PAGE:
Inherent Vice (2014)
Based on the California hippie hallucination of the early 1970s by postmodern writer, Thomas Pynchon, Anderson sets himself a difficult challenge as the first (and to date only) person to adapt a Pynchon novel for the screen. Remarkably enough, he even received Pynchon’s support and blessing for the production making his approval an even more validating experience from one master to another. As a fan of Pynchon and the novel in particular, I understand why this one was picked to adapt out of all of them. Pynchon is not a writer for the light-hearted. Even after the unique use of syntax and whirlpool of characters, he introduces drug-fuelled ideas that only make relative sense once you allow yourself to be fully immersed in the text. Inherent Vice is the most straightforward text as far as plot and setting goes as the focus on a singular character, Doc Sportello (Joaquin Phoenix) makes the film more accessible than say Gravity’s Rainbow which has hundreds of named characters. This film had the lowest critical reception of PTA’s filmography but I think that that comes from an unfamiliarity to the source material. Anderson does Pynchon justice and although I doubt that there will be many more Pynchon adaptations to come, Anderson rose to the task and delivered. Phoenix delivers another knockout performance as the aloof Sportello, a drugged out cop trying to find his missing ex-girlfriend, Shasta (Katherine Waterston). It’s a great film, a great script and highly underrated. This is not a film to underestimate.
Phantom Thread (2017)
The hype for this film was electric with much of the buzz revolving around Phantom Thread being the swansong for method acting master, Daniel Day-Lewis (top 5 performances can be read here). Here, he takes the role of Reynolds Woodcock, a renowned classically trained fashion designer who finds himself lost for inspiration. He soon finds it in his muse, Alma (Vicky Krieps) who almost becomes a lifeforce for Woodcock as his creativity is sparked. On the surface, the film explores the flight and fancy of high society in 1950s London but beneath lies a darker world of manipulation, the unwavering quest for perfection and the consequences this has. The film is a love story but underneath the romance lies something much darker. Reynolds is controlled by his watchful sister, Mabel (Lesley Manville) who openly dislikes Alma who controls Reynolds by poisoning his tea with wild mushrooms. It’s an endless cycle of creativity and struggle to maintain that inspiration. Reynolds survives and thrives on that perfect idea but when it fails or runs out, it physically and mentally takes its toll. Alma is an interesting character because the world she comes from clashes drastically with Reynolds. Having worked as a waitress previously, she is thrust into the spotlight and into the eye of high society. She fits the role physically with ease but the emotional impact the societal expectations and, more important, Reynolds expectations have on her makes for some intense encounters. Manville also lights up the screen as Mabel and her character is blunt and brash but her job is to keep the standards high. She is the constant as Reynolds wavers from high to low and high again. Mabel’s presence is not only exciting but necessary to the friction between the characters as her treatment is consistent and her unapologetic way in demanding respect from Reynolds in particular is exciting as we rarely see a woman so equally challenging and empowering.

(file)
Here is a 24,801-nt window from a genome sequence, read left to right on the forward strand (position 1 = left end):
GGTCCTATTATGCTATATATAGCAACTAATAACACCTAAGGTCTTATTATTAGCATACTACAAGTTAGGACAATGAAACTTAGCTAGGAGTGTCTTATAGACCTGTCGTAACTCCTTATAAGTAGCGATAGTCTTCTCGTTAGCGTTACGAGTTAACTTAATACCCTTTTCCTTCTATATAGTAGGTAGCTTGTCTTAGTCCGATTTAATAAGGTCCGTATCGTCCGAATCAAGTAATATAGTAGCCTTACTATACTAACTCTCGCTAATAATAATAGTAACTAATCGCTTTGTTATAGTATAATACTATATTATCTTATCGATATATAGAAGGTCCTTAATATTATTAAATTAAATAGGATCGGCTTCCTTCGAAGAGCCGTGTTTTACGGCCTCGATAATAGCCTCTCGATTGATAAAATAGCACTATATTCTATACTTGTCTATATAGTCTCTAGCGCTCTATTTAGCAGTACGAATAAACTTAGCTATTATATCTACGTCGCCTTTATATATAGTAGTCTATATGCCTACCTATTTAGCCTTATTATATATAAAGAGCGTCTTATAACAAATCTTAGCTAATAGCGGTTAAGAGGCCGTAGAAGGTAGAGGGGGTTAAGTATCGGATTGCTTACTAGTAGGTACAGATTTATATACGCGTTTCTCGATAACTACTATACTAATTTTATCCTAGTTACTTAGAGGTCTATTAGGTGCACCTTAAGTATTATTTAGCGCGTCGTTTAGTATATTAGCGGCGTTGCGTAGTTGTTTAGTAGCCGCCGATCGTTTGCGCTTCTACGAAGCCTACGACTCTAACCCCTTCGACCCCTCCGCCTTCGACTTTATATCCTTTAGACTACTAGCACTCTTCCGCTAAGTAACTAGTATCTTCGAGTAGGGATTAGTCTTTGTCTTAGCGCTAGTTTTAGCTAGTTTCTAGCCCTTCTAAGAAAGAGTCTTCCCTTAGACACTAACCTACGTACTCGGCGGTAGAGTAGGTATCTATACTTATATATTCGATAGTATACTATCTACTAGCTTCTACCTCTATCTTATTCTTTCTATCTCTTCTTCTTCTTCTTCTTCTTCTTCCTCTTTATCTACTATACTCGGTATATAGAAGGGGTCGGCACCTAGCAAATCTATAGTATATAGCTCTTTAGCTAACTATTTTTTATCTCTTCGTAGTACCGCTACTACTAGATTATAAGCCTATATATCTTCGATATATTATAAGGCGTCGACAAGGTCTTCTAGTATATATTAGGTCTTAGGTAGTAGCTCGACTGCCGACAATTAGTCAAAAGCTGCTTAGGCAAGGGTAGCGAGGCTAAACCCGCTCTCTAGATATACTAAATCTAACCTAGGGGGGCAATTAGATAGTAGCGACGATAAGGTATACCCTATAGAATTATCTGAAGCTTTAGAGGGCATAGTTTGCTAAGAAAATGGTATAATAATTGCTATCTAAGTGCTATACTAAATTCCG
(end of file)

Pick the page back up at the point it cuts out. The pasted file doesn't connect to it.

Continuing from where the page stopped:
So that’s all of the reviews done and dusted. Writing about them opened my eyes even more to the genius of PTA. I don’t think any director has shown this much range and skill since Kubrick. Anderson’s characters are always deeply thought out even if this doesn’t come across initially. He doesn’t create characters to be liked or disliked, he presents the audience with a neutral point of view. It is simply this neutrality that makes him stand out. Each audience member takes what they want from each of his films regardless of how simple or complex that interpretation may be.
Here’s my final ranking for the filmography of Paul Thomas Anderson:
1) The Master (2012)
2) There Will Be Blood (2007)
3) Boogie Nights (1997)
4) Phantom Thread (2017)
5) Magnolia (1999)
6) Punch-Drunk Love (2002)
7) Inherent Vice (2014)
8) Hard Eight (1996)
So that’s it for this post! Which PTA film is your favourite film? Let me know in the comments below!